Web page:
Hmmm….Our family car was a 1955 Chevrolet 4-door sedan, in Regal Turquoise with an Indian Ivory top, barely 3 years old. Oh she was a beauty alright ! But still not quite… “hip” enough ! On one of our trips to the States, I bought a set of lake plugs. These are straight pipes welded to the exhaust manifold that stick out the side of the car behind the front wheel. When you opened them up, it sounded like a dragster ! Adding accouterments of spinners attached to the hubcaps and a Chevy Impala logo stuck to the front hood made it just perfect ! , I was ready to run up to Mandaluyong and participate in impromptu drag races of other 1950s vintage cars with friends like Skip Haven, Bobby Paradies and Juaco Campbell.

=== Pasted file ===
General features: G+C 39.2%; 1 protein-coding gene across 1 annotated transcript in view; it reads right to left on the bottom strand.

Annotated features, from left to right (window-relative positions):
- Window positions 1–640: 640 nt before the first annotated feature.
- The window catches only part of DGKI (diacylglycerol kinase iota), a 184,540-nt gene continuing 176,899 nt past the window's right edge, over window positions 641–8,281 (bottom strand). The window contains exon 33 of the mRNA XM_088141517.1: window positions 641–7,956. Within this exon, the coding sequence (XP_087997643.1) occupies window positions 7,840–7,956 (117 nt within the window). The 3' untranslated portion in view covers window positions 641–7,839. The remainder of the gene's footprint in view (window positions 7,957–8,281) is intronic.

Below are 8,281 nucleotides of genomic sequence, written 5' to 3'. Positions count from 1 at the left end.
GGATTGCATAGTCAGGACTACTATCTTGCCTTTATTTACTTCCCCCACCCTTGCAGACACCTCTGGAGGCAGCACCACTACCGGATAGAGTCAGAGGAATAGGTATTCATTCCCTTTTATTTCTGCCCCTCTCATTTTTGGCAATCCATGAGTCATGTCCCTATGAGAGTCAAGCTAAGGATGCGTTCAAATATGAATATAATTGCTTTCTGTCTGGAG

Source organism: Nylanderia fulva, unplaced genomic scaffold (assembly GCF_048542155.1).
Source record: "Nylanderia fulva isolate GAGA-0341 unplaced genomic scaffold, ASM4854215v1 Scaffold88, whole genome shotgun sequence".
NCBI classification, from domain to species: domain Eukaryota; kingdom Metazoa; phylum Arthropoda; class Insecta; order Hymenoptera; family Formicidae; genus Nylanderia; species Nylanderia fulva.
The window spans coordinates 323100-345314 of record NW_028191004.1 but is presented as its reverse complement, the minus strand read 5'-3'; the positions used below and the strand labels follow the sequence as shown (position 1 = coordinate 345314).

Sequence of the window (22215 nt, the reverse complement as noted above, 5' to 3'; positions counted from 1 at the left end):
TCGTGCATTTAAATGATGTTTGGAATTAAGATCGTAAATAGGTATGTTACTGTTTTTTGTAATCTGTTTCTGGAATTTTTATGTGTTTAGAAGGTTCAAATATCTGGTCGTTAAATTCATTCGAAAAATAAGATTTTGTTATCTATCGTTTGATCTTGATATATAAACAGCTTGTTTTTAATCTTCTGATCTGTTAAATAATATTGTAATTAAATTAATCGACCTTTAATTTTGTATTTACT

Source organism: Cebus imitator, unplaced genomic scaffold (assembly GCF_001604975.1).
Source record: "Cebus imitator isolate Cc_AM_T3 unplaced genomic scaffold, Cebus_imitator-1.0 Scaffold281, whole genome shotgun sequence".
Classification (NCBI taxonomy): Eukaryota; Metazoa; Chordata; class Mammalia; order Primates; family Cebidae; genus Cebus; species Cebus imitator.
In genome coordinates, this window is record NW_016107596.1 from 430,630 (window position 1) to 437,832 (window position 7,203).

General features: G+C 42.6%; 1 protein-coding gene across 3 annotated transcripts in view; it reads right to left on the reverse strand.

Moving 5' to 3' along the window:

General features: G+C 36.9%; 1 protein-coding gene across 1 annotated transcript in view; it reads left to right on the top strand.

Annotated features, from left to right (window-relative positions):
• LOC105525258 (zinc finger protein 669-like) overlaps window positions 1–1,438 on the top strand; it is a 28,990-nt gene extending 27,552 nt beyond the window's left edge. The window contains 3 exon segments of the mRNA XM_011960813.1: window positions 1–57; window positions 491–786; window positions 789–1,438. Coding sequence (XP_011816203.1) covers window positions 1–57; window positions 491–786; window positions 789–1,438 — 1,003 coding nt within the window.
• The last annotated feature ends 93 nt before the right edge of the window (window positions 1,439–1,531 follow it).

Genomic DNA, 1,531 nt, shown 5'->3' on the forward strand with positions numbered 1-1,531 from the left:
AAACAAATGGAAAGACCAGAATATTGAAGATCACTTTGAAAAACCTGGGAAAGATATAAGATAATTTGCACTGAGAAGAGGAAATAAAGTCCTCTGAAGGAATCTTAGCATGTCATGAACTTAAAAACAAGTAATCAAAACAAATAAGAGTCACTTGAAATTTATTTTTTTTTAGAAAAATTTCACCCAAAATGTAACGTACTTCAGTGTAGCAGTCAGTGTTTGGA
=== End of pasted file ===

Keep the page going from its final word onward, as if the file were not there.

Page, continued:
Along with car racing, I somehow managed to talk the local Yamaha dealer to let me race their bikes. They must have been only 125cc and totally stripped down and modified with a small seat to lighten its load but there were a few of us skittering down the broad avenue, hell bent for leather, the two-cycle engines sounding like a bunch of angry gnats.
My friend, Rufy Virata remembers, “There was a mile long stretch of road that racing teams ran in front of the Meralco buildling. I remember I could hear the screaming engines while having lunch at home. I saw a few races and remember Pocholo Ramirez, “Dodo” Ayuyao, Dante Silverio and early days, saw Dodgie Laurel.”
Another friend, Butch Gaberman recalls, “We used to live in Wack Wack and they used to race mini Coopers on Sunday.”
Few people know that auto racing started at the Sta. Ana racetrack in the mid-1950s where sportscar racer Dodjie Laurel and Bobby Smith frequented, among many others.
As a teen, Dodjie was one of my heroes. I think it was around 1960 when we were living in San Lorenzo Village that Dodjie had a place a few blocks from us. Being a neighbor, I would hang around his place and we’d chitchat about cars. He had a beautiful 1957 Corvette that I fell in love with.